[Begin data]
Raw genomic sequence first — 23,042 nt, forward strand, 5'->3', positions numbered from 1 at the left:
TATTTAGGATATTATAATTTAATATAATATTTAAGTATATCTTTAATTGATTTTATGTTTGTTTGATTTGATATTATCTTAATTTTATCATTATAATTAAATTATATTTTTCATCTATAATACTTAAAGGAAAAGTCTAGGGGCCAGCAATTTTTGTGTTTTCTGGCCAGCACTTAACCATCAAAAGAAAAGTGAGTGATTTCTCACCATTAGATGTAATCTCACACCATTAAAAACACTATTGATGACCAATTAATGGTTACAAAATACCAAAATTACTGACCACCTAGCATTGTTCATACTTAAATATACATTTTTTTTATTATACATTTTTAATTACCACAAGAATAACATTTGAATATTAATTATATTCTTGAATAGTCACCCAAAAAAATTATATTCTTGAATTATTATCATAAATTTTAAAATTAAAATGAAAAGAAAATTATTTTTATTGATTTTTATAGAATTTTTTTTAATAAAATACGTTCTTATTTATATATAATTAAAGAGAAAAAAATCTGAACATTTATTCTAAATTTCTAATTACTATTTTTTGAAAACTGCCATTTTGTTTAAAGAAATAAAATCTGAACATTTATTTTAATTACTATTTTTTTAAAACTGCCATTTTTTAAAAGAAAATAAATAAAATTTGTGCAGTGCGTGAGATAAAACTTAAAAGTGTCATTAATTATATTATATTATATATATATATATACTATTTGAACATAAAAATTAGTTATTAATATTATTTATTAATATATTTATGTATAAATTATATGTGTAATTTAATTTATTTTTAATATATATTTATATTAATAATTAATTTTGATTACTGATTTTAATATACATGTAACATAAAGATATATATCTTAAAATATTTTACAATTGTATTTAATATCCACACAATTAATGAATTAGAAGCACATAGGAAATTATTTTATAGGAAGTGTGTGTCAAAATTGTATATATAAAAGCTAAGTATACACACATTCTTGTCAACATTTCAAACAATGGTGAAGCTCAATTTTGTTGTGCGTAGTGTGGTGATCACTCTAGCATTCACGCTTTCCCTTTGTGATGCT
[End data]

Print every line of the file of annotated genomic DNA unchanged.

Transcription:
Raw genomic sequence first — 23,042 nt, forward strand, 5'->3', positions numbered from 1 at the left:
TATTTAGGATATTATAATTTAATATAATATTTAAGTATATCTTTAATTGATTTTATGTTTGTTTGATTTGATATTATCTTAATTTTATCATTATAATTAAATTATATTTTTCATCTATAATACTTAAAGGAAAAGTCTAGGGGCCAGCAATTTTTGTGTTTTCTGGCCAGCACTTAACCATCAAAAGAAAAGTGAGTGATTTCTCACCATTAGATGTAATCTCACACCATTAAAAACACTATTGATGACCAATTAATGGTTACAAAATACCAAAATTACTGACCACCTAGCATTGTTCATACTTAAATATACATTTTTTTTATTATACATTTTTAATTACCACAAGAATAACATTTGAATATTAATTATATTCTTGAATAGTCACCCAAAAAAATTATATTCTTGAATTATTATCATAAATTTTAAAATTAAAATGAAAAGAAAATTATTTTTATTGATTTTTATAGAATTTTTTTTAATAAAATACGTTCTTATTTATATATAATTAAAGAGAAAAAAATCTGAACATTTATTCTAAATTTCTAATTACTATTTTTTGAAAACTGCCATTTTGTTTAAAGAAATAAAATCTGAACATTTATTTTAATTACTATTTTTTTAAAACTGCCATTTTTTAAAAGAAAATAAATAAAATTTGTGCAGTGCGTGAGATAAAACTTAAAAGTGTCATTAATTATATTATATTATATATATATATATACTATTTGAACATAAAAATTAGTTATTAATATTATTTATTAATATATTTATGTATAAATTATATGTGTAATTTAATTTATTTTTAATATATATTTATATTAATAATTAATTTTGATTACTGATTTTAATATACATGTAACATAAAGATATATATCTTAAAATATTTTACAATTGTATTTAATATCCACACAATTAATGAATTAGAAGCACATAGGAAATTATTTTATAGGAAGTGTGTGTCAAAATTGTATATATAAAAGCTAAGTATACACACATTCTTGTCAACATTTCAAACAATGGTGAAGCTCAATTTTGTTGTGCGTAGTGTGGTGATCACTCTAGCATTCACGCTTTCCCTTTGTGATGCT